Once the desired length of line is fed out, the brake lever 16 is moved to the extreme of the braking stroke, creating enough friction to fully secure to line on the spool 14 such that no more line will be fed out even when the line is under tension. The travel distance of the brake lever 16 along the axle 12 should cause a minimum of friction at the extreme of the releasing stroke while assuring enough friction at the extreme of the braking stroke to fully secure the spool 14 but not create an irreversible bind between the brake lever 16 and the spool. It will be understood by one skilled in the art that the distance of travel of the brake lever along the axle will determine the amount of frictional resistance generated. This in turn will depend upon whether bushing flanges are used, and the coefficient of friction and compressibility of the material used, For nylon bushing flanges, it is desirable to choose a thread lead on the threaded portion 11 of the axle to which the brake lever 16 is threadably engaged such that movement of the brake lever through a full braking stroke provides at least 0.012" but not more than 0.020" of travel of the brake lever along the axle 12. A travel of at least 0.015" to but no more than 0.017" is preferred.
When the brake is applied, it is desirable for the brake to remain secured until pressure is exerted to release the brake. This can be achieved by choosing a thread pitch on the threaded portion of the axle to which the brake lever is threadably engaged such that the angle of the thread to the axis of the axle is less than about 30° relative to a line perpendicular to the axle. This thread pitch prevents undesired slippage of the brake.
Certain embodiments of the subject invention are particularly useful in scuba diving, more particularly in cave and cavern diving. In cave diving, a safety line carried on a suitable, lightweight reel is an essential piece of equipment. Securing the line at the entrance of the cave and paying out the tethered line as the cave is entered provides a physical guide to the route of exit from the cave. Since mobility and visibility are limited in cave diving, it is important to have a reel which, with one hand, can easily control the feedout of the line, can prevent the run-off of line once the feedout is terminated and can secure the line on the reel to prevent excess line from unrolling. It is also useful to have a reel which has a buoyancy which is neutral or slightly negative because a diver's most effective field of operation while swimming is below and to the side of his upper body. Consequently, neutral to slightly negative buoyancy would enables the diver to quickly recover the reel if it is dropped.
In an embodiment of the invention, the apparatus described above is submersible for use underwater. All elements are made of materials which do not corrode in salt-water. Preferably, the apparatus has a buoyancy in water that is no greater than neutral such that, if the reel is dropped underwater it will not tend to rise. Preferably the buoyancy of the reel will be near neutral.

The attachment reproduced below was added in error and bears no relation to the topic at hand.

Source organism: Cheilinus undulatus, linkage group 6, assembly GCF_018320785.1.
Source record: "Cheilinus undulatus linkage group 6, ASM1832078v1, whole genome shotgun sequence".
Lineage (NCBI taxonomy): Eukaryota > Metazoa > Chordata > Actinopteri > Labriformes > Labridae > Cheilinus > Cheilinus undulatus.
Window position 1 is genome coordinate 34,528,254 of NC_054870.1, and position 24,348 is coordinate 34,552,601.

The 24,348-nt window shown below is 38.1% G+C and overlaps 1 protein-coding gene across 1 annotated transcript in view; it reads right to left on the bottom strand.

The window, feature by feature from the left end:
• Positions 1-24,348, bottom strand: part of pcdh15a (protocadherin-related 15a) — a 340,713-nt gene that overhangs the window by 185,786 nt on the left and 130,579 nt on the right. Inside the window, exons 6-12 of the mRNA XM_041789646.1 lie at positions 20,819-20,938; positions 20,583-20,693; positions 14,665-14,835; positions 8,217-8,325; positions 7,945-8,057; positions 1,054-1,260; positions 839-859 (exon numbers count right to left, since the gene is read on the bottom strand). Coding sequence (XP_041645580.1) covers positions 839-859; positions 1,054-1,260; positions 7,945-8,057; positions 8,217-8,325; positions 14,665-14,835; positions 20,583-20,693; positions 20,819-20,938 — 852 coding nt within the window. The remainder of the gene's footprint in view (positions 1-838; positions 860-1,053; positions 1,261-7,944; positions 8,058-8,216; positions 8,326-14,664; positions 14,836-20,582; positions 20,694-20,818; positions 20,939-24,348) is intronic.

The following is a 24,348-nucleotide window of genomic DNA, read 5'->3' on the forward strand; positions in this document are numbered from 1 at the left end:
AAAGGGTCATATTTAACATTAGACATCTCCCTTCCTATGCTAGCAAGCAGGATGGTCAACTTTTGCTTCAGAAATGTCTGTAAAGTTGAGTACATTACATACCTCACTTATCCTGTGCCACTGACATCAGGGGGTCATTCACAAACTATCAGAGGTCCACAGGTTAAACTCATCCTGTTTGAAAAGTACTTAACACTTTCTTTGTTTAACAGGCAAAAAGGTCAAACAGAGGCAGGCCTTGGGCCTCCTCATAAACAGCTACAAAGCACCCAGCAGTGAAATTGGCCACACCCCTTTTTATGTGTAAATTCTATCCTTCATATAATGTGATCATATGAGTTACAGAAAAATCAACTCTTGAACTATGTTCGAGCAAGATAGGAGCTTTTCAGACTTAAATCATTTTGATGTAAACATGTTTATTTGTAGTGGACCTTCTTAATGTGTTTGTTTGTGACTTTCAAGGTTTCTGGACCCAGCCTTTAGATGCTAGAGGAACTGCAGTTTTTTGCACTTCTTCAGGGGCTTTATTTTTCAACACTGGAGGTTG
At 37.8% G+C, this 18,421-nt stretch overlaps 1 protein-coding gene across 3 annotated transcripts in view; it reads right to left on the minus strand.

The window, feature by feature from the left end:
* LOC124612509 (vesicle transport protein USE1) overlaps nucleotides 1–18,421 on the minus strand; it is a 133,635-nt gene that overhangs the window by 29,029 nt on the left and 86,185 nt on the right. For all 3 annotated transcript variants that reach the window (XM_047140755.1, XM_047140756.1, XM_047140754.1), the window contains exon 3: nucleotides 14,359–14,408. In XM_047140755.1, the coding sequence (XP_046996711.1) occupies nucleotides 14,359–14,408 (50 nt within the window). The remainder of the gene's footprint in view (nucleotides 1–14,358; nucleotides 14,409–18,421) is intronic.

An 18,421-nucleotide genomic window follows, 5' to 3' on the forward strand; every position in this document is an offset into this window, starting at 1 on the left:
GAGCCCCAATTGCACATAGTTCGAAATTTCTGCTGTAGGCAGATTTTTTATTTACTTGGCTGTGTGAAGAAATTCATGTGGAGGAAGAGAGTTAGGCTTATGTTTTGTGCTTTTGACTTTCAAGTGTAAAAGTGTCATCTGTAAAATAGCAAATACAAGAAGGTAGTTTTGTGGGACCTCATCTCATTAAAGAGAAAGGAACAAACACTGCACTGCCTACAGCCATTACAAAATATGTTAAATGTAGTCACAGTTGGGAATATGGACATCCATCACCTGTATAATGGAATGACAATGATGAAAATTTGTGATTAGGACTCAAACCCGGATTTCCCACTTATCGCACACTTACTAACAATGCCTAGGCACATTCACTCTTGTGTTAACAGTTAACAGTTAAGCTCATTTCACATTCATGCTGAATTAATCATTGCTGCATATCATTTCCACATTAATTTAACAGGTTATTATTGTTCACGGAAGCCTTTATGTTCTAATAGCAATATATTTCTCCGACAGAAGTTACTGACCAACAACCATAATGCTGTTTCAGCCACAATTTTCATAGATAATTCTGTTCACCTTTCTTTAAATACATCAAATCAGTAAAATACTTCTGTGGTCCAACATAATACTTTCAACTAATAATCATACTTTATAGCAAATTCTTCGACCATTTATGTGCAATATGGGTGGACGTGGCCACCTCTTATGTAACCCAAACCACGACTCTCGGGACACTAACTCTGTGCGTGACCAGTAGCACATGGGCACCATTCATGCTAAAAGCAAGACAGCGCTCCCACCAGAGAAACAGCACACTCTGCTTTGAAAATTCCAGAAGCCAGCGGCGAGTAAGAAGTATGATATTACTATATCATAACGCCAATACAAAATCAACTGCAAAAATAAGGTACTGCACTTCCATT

Reels of various sizes and with various optional elements will have different specific applications in cave diving. For instance, an "exploration reel" will hold at least one thousand feet of line. This reel has a handle and a line guide. The spool is at least about 5 inches, preferably at least about 6 inches in diameter and at least about 6 inches, preferably about 12 inches in width. A "main reel" will hold 200 to 700 feet, preferably 300 to 500 feet of line. This reel also has a handle and line guide. The spool is at least about 3 inches but no more than about 8 inches in diameter and at least about 1.5 inches but no more than about 4 inches in width. An "safety reel" will hold 100 to 300 feet, preferably 150 to 200 feet of line. This reel has a line guide and may or may not have a handle. The spool is at least about 2 inches but no more than about 4 inches in diameter and at least about 1.5 inches but no more than about 3 inches in width. Finally, a "jump reel" will hold less than 100 feet of line. The reel does has a line guide but no handle. The spool is at least about 2 inches but no greater than about 4 inches in diameter and at least about 0.75 inches but no greater than about 1.5 inches in width.
It will be apparent to those skilled in the art that the objects of this invention have been achieved by providing the embodiments described herein. Various changes may be made in the structure and embodiments shown herein without departing from the concept of the invention. Further, features of the embodiments shown in the various Figures may be employed with the embodiments of the other Figures. Therefore, the scope of the invention is to be determined by the terminology of the following claims and the legal equivalents thereof.
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|U.S. Classification||242/396.8, 242/405.3|
|International Classification||B65H75/40, B65H75/44|
|Cooperative Classification||B65H2402/412, B65H75/406, B65H75/4444, B65H75/4478|
|European Classification||B65H75/44H, B65H75/40B, B65H75/44D4B|
|Apr 1, 1997||REMI||Maintenance fee reminder mailed|
|Aug 24, 1997||LAPS||Lapse for failure to pay maintenance fees|
|Nov 4, 1997||FP||Expired due to failure to pay maintenance fee|
Effective date: 19970827